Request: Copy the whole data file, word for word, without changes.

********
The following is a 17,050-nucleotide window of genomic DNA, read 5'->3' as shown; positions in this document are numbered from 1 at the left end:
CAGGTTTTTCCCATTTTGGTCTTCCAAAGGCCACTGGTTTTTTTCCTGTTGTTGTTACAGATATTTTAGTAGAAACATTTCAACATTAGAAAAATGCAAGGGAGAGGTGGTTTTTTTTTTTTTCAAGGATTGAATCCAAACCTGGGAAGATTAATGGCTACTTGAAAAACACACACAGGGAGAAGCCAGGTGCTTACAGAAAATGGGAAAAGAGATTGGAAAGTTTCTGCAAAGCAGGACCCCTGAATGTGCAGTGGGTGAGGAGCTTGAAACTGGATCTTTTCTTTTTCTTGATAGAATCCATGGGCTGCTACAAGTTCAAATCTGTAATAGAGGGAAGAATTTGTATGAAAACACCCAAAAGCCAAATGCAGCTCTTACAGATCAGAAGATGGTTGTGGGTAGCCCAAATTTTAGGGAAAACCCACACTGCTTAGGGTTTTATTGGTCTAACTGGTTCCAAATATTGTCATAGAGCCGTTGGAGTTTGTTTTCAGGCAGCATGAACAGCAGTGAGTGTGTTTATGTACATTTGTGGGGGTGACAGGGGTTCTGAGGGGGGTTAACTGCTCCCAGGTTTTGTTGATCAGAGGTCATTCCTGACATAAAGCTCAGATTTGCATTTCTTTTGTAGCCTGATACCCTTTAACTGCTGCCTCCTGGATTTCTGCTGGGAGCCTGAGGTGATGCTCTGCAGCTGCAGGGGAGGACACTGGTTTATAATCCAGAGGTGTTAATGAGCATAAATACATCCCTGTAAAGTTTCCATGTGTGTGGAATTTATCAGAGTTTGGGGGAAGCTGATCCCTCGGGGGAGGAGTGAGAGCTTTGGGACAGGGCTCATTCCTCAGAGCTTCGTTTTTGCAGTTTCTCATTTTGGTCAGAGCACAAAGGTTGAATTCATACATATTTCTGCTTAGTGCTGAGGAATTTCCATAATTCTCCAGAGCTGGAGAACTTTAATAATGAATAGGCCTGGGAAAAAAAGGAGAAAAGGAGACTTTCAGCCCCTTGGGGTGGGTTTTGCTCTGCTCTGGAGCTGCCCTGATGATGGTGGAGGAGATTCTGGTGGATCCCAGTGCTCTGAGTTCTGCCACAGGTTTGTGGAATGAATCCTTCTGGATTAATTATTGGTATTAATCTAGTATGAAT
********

The following is a 17,050-nucleotide window of genomic DNA, read 5'->3' as shown; positions in this document are numbered from 1 at the left end:
CAGGTTTTTCCCATTTTGGTCTTCCAAAGGCCACTGGTTTTTTTCCTGTTGTTGTTACAGATATTTTAGTAGAAACATTTCAACATTAGAAAAATGCAAGGGAGAGGTGGTTTTTTTTTTTTTCAAGGATTGAATCCAAACCTGGGAAGATTAATGGCTACTTGAAAAACACACACAGGGAGAAGCCAGGTGCTTACAGAAAATGGGAAAAGAGATTGGAAAGTTTCTGCAAAGCAGGACCCCTGAATGTGCAGTGGGTGAGGAGCTTGAAACTGGATCTTTTCTTTTTCTTGATAGAATCCATGGGCTGCTACAAGTTCAAATCTGTAATAGAGGGAAGAATTTGTATGAAAACACCCAAAAGCCAAATGCAGCTCTTACAGATCAGAAGATGGTTGTGGGTAGCCCAAATTTTAGGGAAAACCCACACTGCTTAGGGTTTTATTGGTCTAACTGGTTCCAAATATTGTCATAGAGCCGTTGGAGTTTGTTTTCAGGCAGCATGAACAGCAGTGAGTGTGTTTATGTACATTTGTGGGGGTGACAGGGGTTCTGAGGGGGGTTAACTGCTCCCAGGTTTTGTTGATCAGAGGTCATTCCTGACATAAAGCTCAGATTTGCATTTCTTTTGTAGCCTGATACCCTTTAACTGCTGCCTCCTGGATTTCTGCTGGGAGCCTGAGGTGATGCTCTGCAGCTGCAGGGGAGGACACTGGTTTATAATCCAGAGGTGTTAATGAGCATAAATACATCCCTGTAAAGTTTCCATGTGTGTGGAATTTATCAGAGTTTGGGGGAAGCTGATCCCTCGGGGGAGGAGTGAGAGCTTTGGGACAGGGCTCATTCCTCAGAGCTTCGTTTTTGCAGTTTCTCATTTTGGTCAGAGCACAAAGGTTGAATTCATACATATTTCTGCTTAGTGCTGAGGAATTTCCATAATTCTCCAGAGCTGGAGAACTTTAATAATGAATAGGCCTGGGAAAAAAAGGAGAAAAGGAGACTTTCAGCCCCTTGGGGTGGGTTTTGCTCTGCTCTGGAGCTGCCCTGATGATGGTGGAGGAGATTCTGGTGGATCCCAGTGCTCTGAGTTCTGCCACAGGTTTGTGGAATGAATCCTTCTGGATTAATTATTGGTATTAATCTAGTATGAAT